Submitted by Susan Juetten.
My orange tabby cat Alexander got attacked by an owl the other evening. At least that was the logical guess by my neighbor when I told her Alexander had a wound on his neck about the size of a quarter; when I looked closer there was one tiny puncture mark to the side of the wound.
Blew my mind, the option that his puncture was from an owl, but it made sense – I’ve been hearing, and have seen once or twice, great horned owls in the trees and utility poles on the property. In fact, a couple of nights ago, I stuck my head out the door hoping to see the owl that, at dusk, was calling so nearby. And along came Alex, an inside/outside cat with a history we won’t go into, tail all puffy, and dashed through the door to the safety of inside.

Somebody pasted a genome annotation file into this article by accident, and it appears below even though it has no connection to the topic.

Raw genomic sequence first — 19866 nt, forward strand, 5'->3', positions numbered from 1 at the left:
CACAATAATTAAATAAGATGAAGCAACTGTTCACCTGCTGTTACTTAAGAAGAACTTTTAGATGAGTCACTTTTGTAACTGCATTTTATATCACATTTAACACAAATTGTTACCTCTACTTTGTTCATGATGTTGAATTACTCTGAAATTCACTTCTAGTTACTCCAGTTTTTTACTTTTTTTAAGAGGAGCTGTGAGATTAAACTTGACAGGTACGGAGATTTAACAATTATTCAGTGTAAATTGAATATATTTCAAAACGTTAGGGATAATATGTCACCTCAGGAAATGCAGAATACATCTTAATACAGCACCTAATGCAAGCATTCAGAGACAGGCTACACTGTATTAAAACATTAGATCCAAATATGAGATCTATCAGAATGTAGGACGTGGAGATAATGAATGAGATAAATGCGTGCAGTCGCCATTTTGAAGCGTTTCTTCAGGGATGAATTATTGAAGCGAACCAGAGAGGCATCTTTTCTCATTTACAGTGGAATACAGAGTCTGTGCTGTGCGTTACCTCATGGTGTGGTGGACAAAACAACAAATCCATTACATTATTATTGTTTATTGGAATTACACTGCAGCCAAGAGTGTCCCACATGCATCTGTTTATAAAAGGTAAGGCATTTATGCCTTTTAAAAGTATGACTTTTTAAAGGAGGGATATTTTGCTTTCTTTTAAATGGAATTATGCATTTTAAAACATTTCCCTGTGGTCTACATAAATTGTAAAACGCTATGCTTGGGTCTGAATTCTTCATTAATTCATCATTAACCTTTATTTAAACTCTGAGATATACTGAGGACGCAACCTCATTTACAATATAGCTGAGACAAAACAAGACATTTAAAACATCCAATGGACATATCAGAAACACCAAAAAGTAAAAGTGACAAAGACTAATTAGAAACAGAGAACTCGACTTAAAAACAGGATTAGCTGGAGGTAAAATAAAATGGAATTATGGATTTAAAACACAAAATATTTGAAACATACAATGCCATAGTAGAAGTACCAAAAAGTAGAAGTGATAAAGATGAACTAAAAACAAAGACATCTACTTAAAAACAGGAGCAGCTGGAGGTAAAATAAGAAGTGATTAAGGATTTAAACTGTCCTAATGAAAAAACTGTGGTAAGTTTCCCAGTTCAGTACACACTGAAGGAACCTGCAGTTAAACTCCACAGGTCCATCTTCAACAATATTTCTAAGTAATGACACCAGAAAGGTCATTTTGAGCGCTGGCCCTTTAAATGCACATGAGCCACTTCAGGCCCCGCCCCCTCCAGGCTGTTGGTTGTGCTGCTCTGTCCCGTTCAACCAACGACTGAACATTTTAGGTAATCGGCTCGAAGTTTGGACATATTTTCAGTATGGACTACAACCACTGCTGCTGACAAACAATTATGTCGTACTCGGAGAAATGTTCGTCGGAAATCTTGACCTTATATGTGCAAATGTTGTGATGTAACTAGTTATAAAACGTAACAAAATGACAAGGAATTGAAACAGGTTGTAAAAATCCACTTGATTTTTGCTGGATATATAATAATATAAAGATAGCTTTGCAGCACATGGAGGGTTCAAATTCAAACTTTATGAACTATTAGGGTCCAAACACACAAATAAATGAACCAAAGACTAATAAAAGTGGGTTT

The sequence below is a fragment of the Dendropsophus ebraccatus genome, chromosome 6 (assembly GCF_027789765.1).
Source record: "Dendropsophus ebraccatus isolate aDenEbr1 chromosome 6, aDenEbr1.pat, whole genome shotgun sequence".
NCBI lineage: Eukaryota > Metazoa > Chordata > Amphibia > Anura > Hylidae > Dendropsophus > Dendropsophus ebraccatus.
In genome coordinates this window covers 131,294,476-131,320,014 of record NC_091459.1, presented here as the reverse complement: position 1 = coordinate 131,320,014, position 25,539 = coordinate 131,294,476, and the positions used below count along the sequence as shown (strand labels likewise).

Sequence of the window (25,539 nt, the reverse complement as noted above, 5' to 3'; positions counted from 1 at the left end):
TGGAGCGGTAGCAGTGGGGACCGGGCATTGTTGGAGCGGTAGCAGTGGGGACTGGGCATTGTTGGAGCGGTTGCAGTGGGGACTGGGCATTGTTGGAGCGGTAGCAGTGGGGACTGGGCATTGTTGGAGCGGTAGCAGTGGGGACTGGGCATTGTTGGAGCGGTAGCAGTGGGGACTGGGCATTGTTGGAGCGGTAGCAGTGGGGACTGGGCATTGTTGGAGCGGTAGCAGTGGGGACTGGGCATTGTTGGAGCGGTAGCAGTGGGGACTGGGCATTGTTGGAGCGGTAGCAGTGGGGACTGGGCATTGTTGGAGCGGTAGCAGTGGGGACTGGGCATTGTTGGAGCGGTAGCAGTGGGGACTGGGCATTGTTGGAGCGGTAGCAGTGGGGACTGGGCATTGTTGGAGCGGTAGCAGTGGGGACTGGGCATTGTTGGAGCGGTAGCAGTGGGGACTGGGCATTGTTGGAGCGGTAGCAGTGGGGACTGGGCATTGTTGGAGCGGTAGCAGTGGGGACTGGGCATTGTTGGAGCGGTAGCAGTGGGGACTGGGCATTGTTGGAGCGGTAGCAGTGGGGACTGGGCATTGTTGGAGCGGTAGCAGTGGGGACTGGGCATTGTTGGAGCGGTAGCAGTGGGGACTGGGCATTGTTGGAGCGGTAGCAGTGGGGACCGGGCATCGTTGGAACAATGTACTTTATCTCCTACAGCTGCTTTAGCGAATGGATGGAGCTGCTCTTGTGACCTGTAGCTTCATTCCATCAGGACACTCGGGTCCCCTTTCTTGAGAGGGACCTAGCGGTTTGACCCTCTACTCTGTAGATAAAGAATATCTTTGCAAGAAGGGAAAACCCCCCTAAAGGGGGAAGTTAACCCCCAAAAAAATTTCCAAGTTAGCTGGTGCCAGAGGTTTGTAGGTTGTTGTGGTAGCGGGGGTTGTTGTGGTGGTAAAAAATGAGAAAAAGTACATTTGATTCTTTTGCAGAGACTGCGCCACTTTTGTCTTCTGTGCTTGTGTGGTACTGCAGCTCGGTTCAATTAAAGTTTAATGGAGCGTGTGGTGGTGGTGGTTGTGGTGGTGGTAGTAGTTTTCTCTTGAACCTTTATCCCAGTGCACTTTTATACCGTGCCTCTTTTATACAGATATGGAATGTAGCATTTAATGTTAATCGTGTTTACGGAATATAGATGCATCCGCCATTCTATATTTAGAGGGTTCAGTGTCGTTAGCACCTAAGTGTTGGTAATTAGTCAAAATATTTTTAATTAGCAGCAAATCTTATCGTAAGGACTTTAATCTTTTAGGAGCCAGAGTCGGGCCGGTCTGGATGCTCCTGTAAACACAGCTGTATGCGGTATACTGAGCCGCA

My neighbor and I surmised that the great horneds are coming in close to prey on the cottontail rabbits, which inhabit our yards because there is more to munch than in the surrounding desert (we spend a lot of time surmising about the wildlife around us).
I’m glad Alexander survived, but there is nature’s rough justice in this story. Alexander is a great hunter, and kills baby rabbits every year – because of his hunting I realized that cottontails don’t just breed in the spring. And now he has himself been prey. We are guessing that domestic cats allowed outside around here are more in danger from the owls than from coyotes.